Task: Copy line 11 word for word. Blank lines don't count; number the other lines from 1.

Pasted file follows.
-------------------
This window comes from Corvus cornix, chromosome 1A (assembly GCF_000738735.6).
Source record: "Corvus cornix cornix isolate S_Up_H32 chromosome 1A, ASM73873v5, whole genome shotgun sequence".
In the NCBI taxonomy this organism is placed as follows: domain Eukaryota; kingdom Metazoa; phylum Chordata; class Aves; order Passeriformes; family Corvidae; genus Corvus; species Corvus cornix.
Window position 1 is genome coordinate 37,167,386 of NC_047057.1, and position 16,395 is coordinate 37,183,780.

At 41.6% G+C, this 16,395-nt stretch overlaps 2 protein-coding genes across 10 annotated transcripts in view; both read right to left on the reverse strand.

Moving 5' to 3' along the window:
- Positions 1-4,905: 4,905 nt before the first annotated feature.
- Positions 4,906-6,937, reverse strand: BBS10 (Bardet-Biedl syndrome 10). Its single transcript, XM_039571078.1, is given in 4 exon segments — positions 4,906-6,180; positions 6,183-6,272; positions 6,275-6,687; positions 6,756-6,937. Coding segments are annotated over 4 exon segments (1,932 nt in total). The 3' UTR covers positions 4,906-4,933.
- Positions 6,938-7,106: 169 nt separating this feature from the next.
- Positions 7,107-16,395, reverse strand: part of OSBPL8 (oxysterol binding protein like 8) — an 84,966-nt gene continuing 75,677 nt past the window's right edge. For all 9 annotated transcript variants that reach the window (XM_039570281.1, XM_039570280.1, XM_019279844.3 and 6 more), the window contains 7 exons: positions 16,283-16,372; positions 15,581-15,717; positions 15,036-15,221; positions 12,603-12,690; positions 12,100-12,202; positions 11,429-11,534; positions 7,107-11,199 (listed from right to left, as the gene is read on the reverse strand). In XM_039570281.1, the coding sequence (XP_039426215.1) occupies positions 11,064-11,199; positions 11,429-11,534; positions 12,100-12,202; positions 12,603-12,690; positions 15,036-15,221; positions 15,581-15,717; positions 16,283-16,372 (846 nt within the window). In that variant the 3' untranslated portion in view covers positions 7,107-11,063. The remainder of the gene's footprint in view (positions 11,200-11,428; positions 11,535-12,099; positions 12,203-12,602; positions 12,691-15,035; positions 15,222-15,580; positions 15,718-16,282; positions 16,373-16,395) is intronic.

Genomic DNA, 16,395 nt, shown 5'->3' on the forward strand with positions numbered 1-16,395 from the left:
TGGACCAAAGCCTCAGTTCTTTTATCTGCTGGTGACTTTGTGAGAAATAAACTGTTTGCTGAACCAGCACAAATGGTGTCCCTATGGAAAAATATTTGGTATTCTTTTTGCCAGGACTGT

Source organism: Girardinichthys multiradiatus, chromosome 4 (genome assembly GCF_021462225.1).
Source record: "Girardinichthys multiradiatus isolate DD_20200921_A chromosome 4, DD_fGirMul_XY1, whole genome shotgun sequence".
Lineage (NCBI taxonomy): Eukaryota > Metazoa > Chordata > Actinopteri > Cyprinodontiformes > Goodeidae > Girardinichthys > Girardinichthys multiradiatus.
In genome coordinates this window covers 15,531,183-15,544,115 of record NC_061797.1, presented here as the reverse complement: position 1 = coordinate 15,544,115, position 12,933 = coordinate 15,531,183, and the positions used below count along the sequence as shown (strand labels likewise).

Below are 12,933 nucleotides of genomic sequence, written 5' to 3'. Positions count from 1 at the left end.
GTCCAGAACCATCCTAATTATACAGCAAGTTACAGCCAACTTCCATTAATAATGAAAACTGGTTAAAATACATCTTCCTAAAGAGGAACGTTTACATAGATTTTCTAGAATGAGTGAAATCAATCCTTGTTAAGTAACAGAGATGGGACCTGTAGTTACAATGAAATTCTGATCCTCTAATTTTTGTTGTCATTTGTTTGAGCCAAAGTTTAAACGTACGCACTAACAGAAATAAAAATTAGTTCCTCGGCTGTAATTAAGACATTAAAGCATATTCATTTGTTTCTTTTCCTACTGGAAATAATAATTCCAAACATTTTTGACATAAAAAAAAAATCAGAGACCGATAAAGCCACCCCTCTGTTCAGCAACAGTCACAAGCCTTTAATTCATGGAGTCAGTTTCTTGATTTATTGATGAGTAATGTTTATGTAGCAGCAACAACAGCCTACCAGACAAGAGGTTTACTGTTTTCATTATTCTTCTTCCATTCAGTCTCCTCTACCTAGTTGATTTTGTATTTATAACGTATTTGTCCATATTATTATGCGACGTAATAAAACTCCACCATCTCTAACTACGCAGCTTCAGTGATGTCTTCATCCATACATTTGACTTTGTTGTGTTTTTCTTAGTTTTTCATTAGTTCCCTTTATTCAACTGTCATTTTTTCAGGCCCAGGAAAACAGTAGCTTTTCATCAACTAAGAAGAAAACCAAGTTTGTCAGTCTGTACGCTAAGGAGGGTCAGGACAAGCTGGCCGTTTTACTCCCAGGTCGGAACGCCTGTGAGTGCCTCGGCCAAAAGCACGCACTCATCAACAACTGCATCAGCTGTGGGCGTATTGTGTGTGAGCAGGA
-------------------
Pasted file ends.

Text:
Genomic DNA, 16,395 nt, shown 5'->3' on the forward strand with positions numbered 1-16,395 from the left: